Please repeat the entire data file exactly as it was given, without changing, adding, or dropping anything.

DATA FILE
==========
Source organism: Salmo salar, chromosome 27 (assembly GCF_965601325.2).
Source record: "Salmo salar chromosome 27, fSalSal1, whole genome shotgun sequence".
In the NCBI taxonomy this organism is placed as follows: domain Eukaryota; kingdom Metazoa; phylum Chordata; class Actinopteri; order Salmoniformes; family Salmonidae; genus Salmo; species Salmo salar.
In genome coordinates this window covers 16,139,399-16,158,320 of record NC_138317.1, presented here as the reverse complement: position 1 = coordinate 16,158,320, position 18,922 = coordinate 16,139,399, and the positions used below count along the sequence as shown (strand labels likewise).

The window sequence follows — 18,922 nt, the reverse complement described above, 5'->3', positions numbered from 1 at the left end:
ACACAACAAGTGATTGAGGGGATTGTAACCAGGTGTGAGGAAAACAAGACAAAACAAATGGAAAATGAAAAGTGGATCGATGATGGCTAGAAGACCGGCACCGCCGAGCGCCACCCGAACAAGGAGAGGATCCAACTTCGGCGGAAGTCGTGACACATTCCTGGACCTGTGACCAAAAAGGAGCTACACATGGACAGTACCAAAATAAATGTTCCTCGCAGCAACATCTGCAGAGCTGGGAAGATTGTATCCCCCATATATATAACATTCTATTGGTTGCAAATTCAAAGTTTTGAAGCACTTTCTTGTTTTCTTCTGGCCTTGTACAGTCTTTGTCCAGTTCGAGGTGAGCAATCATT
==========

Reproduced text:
Source organism: Salmo salar, chromosome 27 (assembly GCF_965601325.2).
Source record: "Salmo salar chromosome 27, fSalSal1, whole genome shotgun sequence".
In the NCBI taxonomy this organism is placed as follows: domain Eukaryota; kingdom Metazoa; phylum Chordata; class Actinopteri; order Salmoniformes; family Salmonidae; genus Salmo; species Salmo salar.
In genome coordinates this window covers 16,139,399-16,158,320 of record NC_138317.1, presented here as the reverse complement: position 1 = coordinate 16,158,320, position 18,922 = coordinate 16,139,399, and the positions used below count along the sequence as shown (strand labels likewise).

The window sequence follows — 18,922 nt, the reverse complement described above, 5'->3', positions numbered from 1 at the left end:
ACACAACAAGTGATTGAGGGGATTGTAACCAGGTGTGAGGAAAACAAGACAAAACAAATGGAAAATGAAAAGTGGATCGATGATGGCTAGAAGACCGGCACCGCCGAGCGCCACCCGAACAAGGAGAGGATCCAACTTCGGCGGAAGTCGTGACACATTCCTGGACCTGTGACCAAAAAGGAGCTACACATGGACAGTACCAAAATAAATGTTCCTCGCAGCAACATCTGCAGAGCTGGGAAGATTGTATCCCCCATATATATAACATTCTATTGGTTGCAAATTCAAAGTTTTGAAGCACTTTCTTGTTTTCTTCTGGCCTTGTACAGTCTTTGTCCAGTTCGAGGTGAGCAATCATT